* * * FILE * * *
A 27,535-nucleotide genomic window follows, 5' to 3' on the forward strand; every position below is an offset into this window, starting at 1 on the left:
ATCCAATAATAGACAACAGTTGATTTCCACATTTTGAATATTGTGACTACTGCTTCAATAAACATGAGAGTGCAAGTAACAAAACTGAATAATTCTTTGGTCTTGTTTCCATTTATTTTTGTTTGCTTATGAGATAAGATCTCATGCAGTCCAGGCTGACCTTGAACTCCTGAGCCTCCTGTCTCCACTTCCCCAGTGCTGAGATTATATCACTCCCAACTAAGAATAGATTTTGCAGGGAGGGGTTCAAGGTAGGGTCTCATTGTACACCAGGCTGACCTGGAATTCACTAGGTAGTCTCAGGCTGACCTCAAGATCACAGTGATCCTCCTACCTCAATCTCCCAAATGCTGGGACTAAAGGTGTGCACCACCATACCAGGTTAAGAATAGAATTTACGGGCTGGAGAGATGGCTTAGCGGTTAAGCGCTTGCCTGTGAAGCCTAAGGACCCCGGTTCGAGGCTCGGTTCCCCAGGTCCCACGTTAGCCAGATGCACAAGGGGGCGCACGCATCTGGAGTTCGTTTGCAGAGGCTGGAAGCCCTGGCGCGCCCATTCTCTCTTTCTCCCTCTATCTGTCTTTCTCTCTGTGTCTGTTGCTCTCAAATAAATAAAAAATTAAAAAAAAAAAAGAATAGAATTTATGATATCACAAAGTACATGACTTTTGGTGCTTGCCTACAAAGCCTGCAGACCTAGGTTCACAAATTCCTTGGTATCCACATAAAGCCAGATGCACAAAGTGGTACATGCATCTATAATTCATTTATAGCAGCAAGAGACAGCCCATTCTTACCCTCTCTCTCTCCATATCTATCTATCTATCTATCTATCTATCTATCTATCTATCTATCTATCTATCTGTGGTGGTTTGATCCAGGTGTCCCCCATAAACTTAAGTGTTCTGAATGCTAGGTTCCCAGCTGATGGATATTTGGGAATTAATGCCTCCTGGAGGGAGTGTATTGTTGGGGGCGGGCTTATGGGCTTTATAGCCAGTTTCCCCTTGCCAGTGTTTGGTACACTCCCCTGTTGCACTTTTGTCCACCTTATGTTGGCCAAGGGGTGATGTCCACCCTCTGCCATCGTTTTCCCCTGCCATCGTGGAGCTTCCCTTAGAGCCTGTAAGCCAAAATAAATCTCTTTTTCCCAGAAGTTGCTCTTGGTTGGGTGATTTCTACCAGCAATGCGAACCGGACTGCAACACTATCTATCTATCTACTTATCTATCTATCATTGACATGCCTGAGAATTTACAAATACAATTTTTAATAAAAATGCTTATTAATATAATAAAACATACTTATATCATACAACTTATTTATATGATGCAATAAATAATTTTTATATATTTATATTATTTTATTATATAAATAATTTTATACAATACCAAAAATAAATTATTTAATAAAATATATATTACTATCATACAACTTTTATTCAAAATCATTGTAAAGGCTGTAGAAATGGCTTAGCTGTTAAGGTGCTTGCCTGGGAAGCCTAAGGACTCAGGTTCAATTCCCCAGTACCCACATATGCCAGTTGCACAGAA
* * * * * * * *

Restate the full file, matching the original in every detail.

A 27,535-nucleotide genomic window follows, 5' to 3' on the forward strand; every position below is an offset into this window, starting at 1 on the left:
ATCCAATAATAGACAACAGTTGATTTCCACATTTTGAATATTGTGACTACTGCTTCAATAAACATGAGAGTGCAAGTAACAAAACTGAATAATTCTTTGGTCTTGTTTCCATTTATTTTTGTTTGCTTATGAGATAAGATCTCATGCAGTCCAGGCTGACCTTGAACTCCTGAGCCTCCTGTCTCCACTTCCCCAGTGCTGAGATTATATCACTCCCAACTAAGAATAGATTTTGCAGGGAGGGGTTCAAGGTAGGGTCTCATTGTACACCAGGCTGACCTGGAATTCACTAGGTAGTCTCAGGCTGACCTCAAGATCACAGTGATCCTCCTACCTCAATCTCCCAAATGCTGGGACTAAAGGTGTGCACCACCATACCAGGTTAAGAATAGAATTTACGGGCTGGAGAGATGGCTTAGCGGTTAAGCGCTTGCCTGTGAAGCCTAAGGACCCCGGTTCGAGGCTCGGTTCCCCAGGTCCCACGTTAGCCAGATGCACAAGGGGGCGCACGCATCTGGAGTTCGTTTGCAGAGGCTGGAAGCCCTGGCGCGCCCATTCTCTCTTTCTCCCTCTATCTGTCTTTCTCTCTGTGTCTGTTGCTCTCAAATAAATAAAAAATTAAAAAAAAAAAAGAATAGAATTTATGATATCACAAAGTACATGACTTTTGGTGCTTGCCTACAAAGCCTGCAGACCTAGGTTCACAAATTCCTTGGTATCCACATAAAGCCAGATGCACAAAGTGGTACATGCATCTATAATTCATTTATAGCAGCAAGAGACAGCCCATTCTTACCCTCTCTCTCTCCATATCTATCTATCTATCTATCTATCTATCTATCTATCTATCTATCTATCTATCTGTGGTGGTTTGATCCAGGTGTCCCCCATAAACTTAAGTGTTCTGAATGCTAGGTTCCCAGCTGATGGATATTTGGGAATTAATGCCTCCTGGAGGGAGTGTATTGTTGGGGGCGGGCTTATGGGCTTTATAGCCAGTTTCCCCTTGCCAGTGTTTGGTACACTCCCCTGTTGCACTTTTGTCCACCTTATGTTGGCCAAGGGGTGATGTCCACCCTCTGCCATCGTTTTCCCCTGCCATCGTGGAGCTTCCCTTAGAGCCTGTAAGCCAAAATAAATCTCTTTTTCCCAGAAGTTGCTCTTGGTTGGGTGATTTCTACCAGCAATGCGAACCGGACTGCAACACTATCTATCTATCTACTTATCTATCTATCATTGACATGCCTGAGAATTTACAAATACAATTTTTAATAAAAATGCTTATTAATATAATAAAACATACTTATATCATACAACTTATTTATATGATGCAATAAATAATTTTTATATATTTATATTATTTTATTATATAAATAATTTTATACAATACCAAAAATAAATTATTTAATAAAATATATATTACTATCATACAACTTTTATTCAAAATCATTGTAAAGGCTGTAGAAATGGCTTAGCTGTTAAGGTGCTTGCCTGGGAAGCCTAAGGACTCAGGTTCAATTCCCCAGTACCCACATATGCCAGTTGCACAGAA